Creative Research into Sound Arts Practice (CRiSAP) is a research centre of the University of the Arts London dedicated to the exploration of the rich complexities of sound as an artistic practice.

 

Our main aim is to extend the development of the emerging disciplinary field of sound arts and to encourage the broadening and deepening of the discursive context in which sound arts is practised.

Research Feature: Sound Escapes

Sound Escapes was an exhibition to mark the culmination of one dimension of a radical interdisciplinary research project Positive Soundscapes which sought to explore how the conventional emphasis on noise as negative environmental sound could be shifted towards an approach to identifying positive aspects of our 'soundscape'. Alongside graphic interpretations of the central research strands of the project, the exhibition includes artists who work with soundscapes across a wide range of practices and whose work is in conversation with the scientific and sociological questions posed in the research
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Member Profile: Tansy Spinks

Tansy Spinks has a PhD from UAL, a BA in Fine Art from Leeds Polytechnic, an MA in Photography from the Royal College of Art and is a Licentiate of the Guildhall School of Music (violin). Her sound performances have taken place in many venues and sites including the V&A, Camden Arts Centre, the Horse Hospital, Beaconsfield, Parasol Unit, Pitzhanger Manor, a seafort off the North Kent coast, Wimbledon Space, Brixton Market, a lift, Chelsea College of Arts, staircases in Edinburgh and Wolverhampton Universities, White Cube, Bermondsey and on top of a windmill. Her practice-based PhD research involving live, site specific, associative sound performance, was based in the department of Creative Research into Sound Art Practice (CRiSAP) at London College of Communication, University of the Arts, London with Angus Carlyle, David Toop and Cathy Lane.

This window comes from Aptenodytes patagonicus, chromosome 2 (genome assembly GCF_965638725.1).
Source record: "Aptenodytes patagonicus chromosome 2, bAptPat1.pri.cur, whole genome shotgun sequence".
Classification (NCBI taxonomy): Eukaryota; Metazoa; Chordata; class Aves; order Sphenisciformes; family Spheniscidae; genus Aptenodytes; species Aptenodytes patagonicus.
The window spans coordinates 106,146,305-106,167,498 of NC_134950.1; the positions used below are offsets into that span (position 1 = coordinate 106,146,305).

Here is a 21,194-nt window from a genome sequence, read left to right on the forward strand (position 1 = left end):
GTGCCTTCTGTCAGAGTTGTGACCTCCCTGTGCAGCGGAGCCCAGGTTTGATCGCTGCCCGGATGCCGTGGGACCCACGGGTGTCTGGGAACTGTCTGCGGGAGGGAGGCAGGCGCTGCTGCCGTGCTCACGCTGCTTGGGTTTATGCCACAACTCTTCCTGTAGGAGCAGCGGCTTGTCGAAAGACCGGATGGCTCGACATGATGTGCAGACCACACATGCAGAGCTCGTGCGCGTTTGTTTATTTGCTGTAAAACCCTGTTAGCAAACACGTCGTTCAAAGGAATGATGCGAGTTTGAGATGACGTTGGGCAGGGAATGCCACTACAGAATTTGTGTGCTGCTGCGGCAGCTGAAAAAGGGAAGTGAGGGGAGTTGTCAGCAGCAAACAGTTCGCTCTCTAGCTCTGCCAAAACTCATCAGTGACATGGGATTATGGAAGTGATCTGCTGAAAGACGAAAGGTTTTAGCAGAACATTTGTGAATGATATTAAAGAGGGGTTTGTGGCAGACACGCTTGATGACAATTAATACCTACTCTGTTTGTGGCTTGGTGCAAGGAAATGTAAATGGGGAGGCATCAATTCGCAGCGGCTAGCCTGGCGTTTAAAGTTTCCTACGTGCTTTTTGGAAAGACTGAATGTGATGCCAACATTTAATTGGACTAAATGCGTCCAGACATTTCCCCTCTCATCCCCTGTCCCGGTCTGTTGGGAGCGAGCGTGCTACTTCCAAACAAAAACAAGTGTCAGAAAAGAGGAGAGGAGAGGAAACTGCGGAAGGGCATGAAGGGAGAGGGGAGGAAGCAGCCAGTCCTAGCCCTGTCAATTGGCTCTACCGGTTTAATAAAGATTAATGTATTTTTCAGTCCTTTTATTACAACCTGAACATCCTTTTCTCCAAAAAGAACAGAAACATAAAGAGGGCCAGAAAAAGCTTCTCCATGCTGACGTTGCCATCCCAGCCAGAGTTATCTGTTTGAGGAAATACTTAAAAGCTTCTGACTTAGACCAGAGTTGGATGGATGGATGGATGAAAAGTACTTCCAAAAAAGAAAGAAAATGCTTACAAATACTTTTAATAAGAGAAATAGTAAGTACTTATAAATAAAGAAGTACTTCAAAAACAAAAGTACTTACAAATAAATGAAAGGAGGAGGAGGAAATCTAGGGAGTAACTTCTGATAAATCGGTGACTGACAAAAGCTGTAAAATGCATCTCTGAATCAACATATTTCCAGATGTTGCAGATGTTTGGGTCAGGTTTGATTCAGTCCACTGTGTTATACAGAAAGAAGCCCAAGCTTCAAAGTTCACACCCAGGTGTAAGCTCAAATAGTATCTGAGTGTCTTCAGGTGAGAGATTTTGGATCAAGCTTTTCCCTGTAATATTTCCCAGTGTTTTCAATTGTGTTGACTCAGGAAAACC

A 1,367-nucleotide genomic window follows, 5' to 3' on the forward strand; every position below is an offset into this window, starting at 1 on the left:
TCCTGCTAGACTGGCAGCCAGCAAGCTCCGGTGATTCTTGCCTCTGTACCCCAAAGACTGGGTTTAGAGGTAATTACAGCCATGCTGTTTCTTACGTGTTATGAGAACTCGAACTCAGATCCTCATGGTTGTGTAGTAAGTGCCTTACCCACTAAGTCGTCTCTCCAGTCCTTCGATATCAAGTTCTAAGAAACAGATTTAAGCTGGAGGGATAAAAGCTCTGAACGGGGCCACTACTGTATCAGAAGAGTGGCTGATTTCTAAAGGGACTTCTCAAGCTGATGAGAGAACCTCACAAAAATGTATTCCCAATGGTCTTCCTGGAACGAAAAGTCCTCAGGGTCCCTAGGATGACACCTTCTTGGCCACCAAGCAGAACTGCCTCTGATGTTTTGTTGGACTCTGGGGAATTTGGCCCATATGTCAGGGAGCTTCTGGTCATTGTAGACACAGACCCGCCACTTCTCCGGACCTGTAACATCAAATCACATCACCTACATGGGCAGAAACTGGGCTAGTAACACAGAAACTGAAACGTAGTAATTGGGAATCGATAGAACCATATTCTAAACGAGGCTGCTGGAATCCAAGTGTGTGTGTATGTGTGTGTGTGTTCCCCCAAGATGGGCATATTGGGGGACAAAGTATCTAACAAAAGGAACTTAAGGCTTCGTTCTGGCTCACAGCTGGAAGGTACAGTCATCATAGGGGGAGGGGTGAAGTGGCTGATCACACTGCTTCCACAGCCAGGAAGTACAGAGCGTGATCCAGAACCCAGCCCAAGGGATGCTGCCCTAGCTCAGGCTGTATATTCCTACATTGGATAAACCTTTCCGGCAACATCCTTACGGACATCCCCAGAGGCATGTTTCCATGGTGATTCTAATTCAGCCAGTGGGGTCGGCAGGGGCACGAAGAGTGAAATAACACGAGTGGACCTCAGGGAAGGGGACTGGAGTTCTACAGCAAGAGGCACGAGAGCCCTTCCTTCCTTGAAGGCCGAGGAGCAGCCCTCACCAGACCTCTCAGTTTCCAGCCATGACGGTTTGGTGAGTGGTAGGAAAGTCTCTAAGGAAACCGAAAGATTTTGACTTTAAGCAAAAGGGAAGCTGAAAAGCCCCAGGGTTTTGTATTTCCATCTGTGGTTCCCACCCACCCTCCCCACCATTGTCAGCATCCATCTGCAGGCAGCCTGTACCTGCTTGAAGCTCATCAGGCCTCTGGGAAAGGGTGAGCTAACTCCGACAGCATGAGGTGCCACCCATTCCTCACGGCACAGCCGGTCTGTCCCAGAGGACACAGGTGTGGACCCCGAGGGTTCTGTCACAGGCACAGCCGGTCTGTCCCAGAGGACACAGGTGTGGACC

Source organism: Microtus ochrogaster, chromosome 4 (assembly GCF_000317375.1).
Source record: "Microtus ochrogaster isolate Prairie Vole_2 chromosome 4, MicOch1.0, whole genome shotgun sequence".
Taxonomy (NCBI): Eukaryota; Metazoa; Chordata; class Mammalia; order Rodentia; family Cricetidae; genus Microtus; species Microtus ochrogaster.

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Blog: Partitioned Listening 001: ‘You trust your memories?’

Listen to Syma Tariq's audio essay 'Partitioned Listening 001: ‘You trust your memories?’ featured in The Contemporary Journal's special issue Sonic Continuum.
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